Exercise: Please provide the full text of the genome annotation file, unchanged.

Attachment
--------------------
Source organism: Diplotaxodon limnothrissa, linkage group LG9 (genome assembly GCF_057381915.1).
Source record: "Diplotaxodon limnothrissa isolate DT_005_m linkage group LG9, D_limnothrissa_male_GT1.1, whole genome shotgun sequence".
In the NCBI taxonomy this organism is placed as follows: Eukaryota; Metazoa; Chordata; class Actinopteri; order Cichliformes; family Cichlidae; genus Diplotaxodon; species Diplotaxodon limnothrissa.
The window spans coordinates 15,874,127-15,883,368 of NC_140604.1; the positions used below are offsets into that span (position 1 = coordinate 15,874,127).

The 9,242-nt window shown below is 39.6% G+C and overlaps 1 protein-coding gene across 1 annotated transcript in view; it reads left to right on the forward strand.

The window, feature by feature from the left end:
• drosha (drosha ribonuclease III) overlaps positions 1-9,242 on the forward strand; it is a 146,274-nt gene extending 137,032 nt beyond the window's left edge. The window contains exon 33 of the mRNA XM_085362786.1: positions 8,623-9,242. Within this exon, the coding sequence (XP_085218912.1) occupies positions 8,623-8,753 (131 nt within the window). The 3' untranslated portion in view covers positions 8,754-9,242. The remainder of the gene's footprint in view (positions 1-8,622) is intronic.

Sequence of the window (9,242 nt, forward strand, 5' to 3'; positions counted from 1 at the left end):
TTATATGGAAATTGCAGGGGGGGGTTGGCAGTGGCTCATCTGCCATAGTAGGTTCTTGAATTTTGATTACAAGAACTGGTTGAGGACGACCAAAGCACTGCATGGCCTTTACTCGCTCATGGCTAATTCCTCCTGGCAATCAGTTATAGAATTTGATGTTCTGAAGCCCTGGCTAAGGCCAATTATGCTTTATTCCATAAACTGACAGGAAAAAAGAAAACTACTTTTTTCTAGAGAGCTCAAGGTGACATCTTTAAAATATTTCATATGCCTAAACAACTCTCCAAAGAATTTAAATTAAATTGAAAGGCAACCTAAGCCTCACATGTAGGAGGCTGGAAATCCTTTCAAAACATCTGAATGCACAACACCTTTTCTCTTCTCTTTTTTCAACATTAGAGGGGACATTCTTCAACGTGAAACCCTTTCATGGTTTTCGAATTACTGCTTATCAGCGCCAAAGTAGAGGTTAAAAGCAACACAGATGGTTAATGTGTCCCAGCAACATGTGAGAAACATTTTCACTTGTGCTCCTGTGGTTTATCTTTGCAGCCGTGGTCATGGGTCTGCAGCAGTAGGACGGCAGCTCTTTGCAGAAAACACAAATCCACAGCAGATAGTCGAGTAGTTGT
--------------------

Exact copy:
Source organism: Diplotaxodon limnothrissa, linkage group LG9 (genome assembly GCF_057381915.1).
Source record: "Diplotaxodon limnothrissa isolate DT_005_m linkage group LG9, D_limnothrissa_male_GT1.1, whole genome shotgun sequence".
In the NCBI taxonomy this organism is placed as follows: Eukaryota; Metazoa; Chordata; class Actinopteri; order Cichliformes; family Cichlidae; genus Diplotaxodon; species Diplotaxodon limnothrissa.
The window spans coordinates 15,874,127-15,883,368 of NC_140604.1; the positions used below are offsets into that span (position 1 = coordinate 15,874,127).

The 9,242-nt window shown below is 39.6% G+C and overlaps 1 protein-coding gene across 1 annotated transcript in view; it reads left to right on the forward strand.

The window, feature by feature from the left end:
• drosha (drosha ribonuclease III) overlaps positions 1-9,242 on the forward strand; it is a 146,274-nt gene extending 137,032 nt beyond the window's left edge. The window contains exon 33 of the mRNA XM_085362786.1: positions 8,623-9,242. Within this exon, the coding sequence (XP_085218912.1) occupies positions 8,623-8,753 (131 nt within the window). The 3' untranslated portion in view covers positions 8,754-9,242. The remainder of the gene's footprint in view (positions 1-8,622) is intronic.

Sequence of the window (9,242 nt, forward strand, 5' to 3'; positions counted from 1 at the left end):
TTATATGGAAATTGCAGGGGGGGGTTGGCAGTGGCTCATCTGCCATAGTAGGTTCTTGAATTTTGATTACAAGAACTGGTTGAGGACGACCAAAGCACTGCATGGCCTTTACTCGCTCATGGCTAATTCCTCCTGGCAATCAGTTATAGAATTTGATGTTCTGAAGCCCTGGCTAAGGCCAATTATGCTTTATTCCATAAACTGACAGGAAAAAAGAAAACTACTTTTTTCTAGAGAGCTCAAGGTGACATCTTTAAAATATTTCATATGCCTAAACAACTCTCCAAAGAATTTAAATTAAATTGAAAGGCAACCTAAGCCTCACATGTAGGAGGCTGGAAATCCTTTCAAAACATCTGAATGCACAACACCTTTTCTCTTCTCTTTTTTCAACATTAGAGGGGACATTCTTCAACGTGAAACCCTTTCATGGTTTTCGAATTACTGCTTATCAGCGCCAAAGTAGAGGTTAAAAGCAACACAGATGGTTAATGTGTCCCAGCAACATGTGAGAAACATTTTCACTTGTGCTCCTGTGGTTTATCTTTGCAGCCGTGGTCATGGGTCTGCAGCAGTAGGACGGCAGCTCTTTGCAGAAAACACAAATCCACAGCAGATAGTCGAGTAGTTGT